In this video tutorial I'll you show my process for making wooden fingerboards! I made this deck using standard 0.6mm wood veneers and a Gator fingerboard mold. The woods I used were Maple and Santos Rosewood.
You can find inexpensive fingerboard molds on Ebay - follow the links below to find your own mold.
You can also find a great selection of wood veneers on Ebay here:
*I am a member of the Ebay partner network so if you use my link to buy something I get a small commission - I'm not a sleazy affiliate marketer and this is of no detriment to you, it just helps me to keep creating quality content and tutorials for you!
Step 1: Cutting and Preparing the Wood Veneers.
Begin by cutting 5 pieces of your desired veneer into strips that are 36mm by 115mm.
Each layers grain should run at a 90 degree angle to the layer beneath it to give the lamination super strength!
Here I've used a standard thickness veneer (0.6mm thick). You can get creative and use a variety of different species to make your board unique.
These pieces of Maple and Santos Rosewood were off-cuts from other projects but you can find great deals on bundles of wood veneers on Ebay if you'd like to give this a try. Follow the links below to find the best deals:
Step 2: Gluing and Clamping in the Fingerboard Mold
Apply a thin layer of adhesive to four of the five strips. I used Gorilla Glue on this board but wood glue or epoxy resin would also work fine.
Stack your strips in the desired order to create your lamination and then sandwich it in the mold between two sheets of baking paper. This will stop the wood from getting stuck to the mold so you can remove it easily later.
Clamp the mold up tightly, I used my drill press clamp but some simple G Clamps would work just as well. Use pegs or paper clips on any overhanging wood to compress it together - this way there will be no gaps in your lamination.
Using the fingerboard mold is the best option for creating these boards and they are inexpensive and easy to find. Use the links below to find one:
Step 3: Removing From the Clamp
Wait for the adhesive to fully cure and remove the mold from the clamp. Don't skip ahead and remove the mold prematurely: if the glue isn't cured then the board wont be at full strength!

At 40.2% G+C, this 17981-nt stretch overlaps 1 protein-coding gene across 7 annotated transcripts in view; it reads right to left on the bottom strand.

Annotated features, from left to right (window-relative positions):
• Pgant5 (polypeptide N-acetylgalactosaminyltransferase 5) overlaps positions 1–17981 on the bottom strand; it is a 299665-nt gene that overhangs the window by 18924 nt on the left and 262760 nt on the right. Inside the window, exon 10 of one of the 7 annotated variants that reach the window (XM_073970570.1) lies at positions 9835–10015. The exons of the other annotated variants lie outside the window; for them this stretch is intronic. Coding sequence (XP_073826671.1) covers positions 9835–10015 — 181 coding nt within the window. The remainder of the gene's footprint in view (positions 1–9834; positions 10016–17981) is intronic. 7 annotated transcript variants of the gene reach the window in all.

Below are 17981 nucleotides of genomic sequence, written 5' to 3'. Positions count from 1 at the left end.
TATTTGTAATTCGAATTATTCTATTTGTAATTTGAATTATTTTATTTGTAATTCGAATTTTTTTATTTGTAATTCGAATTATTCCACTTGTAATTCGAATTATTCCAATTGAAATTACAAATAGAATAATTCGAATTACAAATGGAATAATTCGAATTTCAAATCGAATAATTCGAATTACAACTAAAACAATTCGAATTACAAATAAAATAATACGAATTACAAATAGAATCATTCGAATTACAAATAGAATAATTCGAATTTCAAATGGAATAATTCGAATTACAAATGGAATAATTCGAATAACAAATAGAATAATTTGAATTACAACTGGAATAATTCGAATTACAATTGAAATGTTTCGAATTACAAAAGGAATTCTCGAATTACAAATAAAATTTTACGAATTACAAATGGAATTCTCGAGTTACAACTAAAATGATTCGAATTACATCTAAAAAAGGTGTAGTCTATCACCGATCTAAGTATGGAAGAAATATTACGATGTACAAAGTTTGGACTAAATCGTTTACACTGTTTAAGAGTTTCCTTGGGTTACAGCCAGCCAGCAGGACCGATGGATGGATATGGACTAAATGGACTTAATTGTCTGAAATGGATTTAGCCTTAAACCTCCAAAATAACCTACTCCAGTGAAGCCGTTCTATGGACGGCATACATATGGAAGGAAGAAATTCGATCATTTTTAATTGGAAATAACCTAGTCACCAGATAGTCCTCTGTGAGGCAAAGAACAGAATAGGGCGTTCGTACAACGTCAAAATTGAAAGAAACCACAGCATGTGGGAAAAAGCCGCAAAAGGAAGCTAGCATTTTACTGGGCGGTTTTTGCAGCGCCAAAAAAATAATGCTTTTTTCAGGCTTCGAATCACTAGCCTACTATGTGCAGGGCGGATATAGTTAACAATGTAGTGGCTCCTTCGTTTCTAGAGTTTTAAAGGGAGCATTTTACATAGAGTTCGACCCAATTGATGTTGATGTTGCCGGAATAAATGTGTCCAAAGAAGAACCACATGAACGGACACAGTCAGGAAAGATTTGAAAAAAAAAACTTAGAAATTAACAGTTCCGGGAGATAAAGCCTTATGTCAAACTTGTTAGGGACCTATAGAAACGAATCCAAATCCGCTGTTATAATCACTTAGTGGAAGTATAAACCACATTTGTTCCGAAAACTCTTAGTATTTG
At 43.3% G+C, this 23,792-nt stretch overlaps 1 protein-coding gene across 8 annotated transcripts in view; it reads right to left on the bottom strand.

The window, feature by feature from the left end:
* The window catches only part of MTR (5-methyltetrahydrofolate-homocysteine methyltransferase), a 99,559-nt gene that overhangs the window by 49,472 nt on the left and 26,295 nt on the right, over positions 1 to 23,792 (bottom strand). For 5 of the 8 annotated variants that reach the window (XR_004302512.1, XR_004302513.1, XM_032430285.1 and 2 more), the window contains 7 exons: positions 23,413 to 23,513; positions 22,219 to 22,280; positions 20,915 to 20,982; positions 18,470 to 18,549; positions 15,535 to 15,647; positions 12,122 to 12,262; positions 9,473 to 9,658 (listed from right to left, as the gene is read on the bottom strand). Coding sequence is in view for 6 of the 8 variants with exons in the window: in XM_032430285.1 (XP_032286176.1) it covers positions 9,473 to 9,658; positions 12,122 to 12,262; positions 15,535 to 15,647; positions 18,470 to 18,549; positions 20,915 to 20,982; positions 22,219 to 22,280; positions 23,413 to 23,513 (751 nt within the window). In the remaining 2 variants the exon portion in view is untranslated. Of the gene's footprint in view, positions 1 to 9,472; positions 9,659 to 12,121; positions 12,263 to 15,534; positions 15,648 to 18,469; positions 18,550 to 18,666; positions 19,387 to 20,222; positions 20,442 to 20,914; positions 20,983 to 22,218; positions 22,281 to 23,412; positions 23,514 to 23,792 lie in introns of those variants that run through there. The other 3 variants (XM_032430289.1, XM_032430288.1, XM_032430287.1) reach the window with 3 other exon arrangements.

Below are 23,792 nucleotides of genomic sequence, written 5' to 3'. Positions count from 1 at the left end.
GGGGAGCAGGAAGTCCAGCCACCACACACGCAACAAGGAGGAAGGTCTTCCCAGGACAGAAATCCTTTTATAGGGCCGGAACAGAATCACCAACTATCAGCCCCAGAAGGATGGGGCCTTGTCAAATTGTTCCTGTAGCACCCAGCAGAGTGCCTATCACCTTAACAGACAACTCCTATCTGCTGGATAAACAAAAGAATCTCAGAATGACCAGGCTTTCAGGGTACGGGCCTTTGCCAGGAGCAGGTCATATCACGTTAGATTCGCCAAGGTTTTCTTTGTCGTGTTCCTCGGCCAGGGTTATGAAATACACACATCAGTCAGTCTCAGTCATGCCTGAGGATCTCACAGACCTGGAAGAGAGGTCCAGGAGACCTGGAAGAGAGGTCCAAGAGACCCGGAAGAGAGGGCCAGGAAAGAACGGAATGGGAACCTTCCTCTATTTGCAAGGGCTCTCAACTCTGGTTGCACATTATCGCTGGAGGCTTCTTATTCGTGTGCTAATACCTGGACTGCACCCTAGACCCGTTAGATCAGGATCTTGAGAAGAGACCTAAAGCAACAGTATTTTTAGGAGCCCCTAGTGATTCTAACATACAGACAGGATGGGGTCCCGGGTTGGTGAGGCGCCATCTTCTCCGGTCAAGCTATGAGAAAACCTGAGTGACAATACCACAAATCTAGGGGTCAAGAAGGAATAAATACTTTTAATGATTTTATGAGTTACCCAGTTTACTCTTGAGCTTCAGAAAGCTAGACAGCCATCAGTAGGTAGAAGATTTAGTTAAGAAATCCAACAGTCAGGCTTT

Mark where the edges of the mold are on the lamination before taking it out of the mold so you can see where to draw your shape on later. I used a pencil but you're probably better off scoring it using a craft knife.
Peel away the baking paper and mark out your desired fingerboard shape on the lamination. You can do this by tracing around an existing board or just free styling it if you have skills.
Step 4: Shaping the Fingerboard
Shaping is the fun part and can be done with a simple rotary tool, a linisher or a bench sander.
Take your time and shape the board with multiple passes until the shape and size look good.
Clean up the top and bottom and round off the edges by hand with sandpaper.
Sand the bottom of the deck by working through progressively finer grits of sandpaper. I used 240 - 320 - 400 - 600 grit to get it super smooth.
Clean the dust off the wood with a little white spirit so the finish really makes the grain pop later!
Step 5: Drilling and Countersinking Holes for Your Screws
Next use a drill bit slightly larger than the fingerboards screws to drill clearance holes in the spots marked by the mold.
Then countersink the holes using a larger drill bit or countersink bit so the screws will sit flush to the board when you put them in.
I used a countersinking bit from my dremel - if you don't have one then use another drill bit that is the same diameter as the head of the screws. Countersinking is very important so don't skip this stage!
Step 6: Applying Grip Tape
Prepare to apply your grip tape. I didn't have any so I improvised by using a 240 grit sandpaper.
Cut out a rough shape and stick it to the top of the board with an adhesive of your choice. I used a simple spray adhesive that seemed to hold up just fine!
I just sprayed a bit on to the grip tape covering it completely and then stuck it to the top of the board. A few paper clips helped to hold the grip tape in place and ensure 100% adhesion to the board.
Clean up any excess grip tape carefully with a craft knife and sandpaper then brush away the dust.
Step 7: Finish Him!!
Poke a pin through the holes at the bottom of the deck so you can see where the screws will go in and apply a finish of your choice to the board, I used Tung oil as it's easy to apply and looks good!
Wait for the finish to fully cure, assemble your deck and skate!
Step 8: Make Your Own, Subscribe & Share
Thank you for reading/watching my tutorial, I hope it has been helpful and you get creative with making your own fingerboards! If you like this project then please share it with your crew on social media and share a photo if you make one.
You can find wood veneers and fingerboard molds in the links below too:
Wood veneer deals: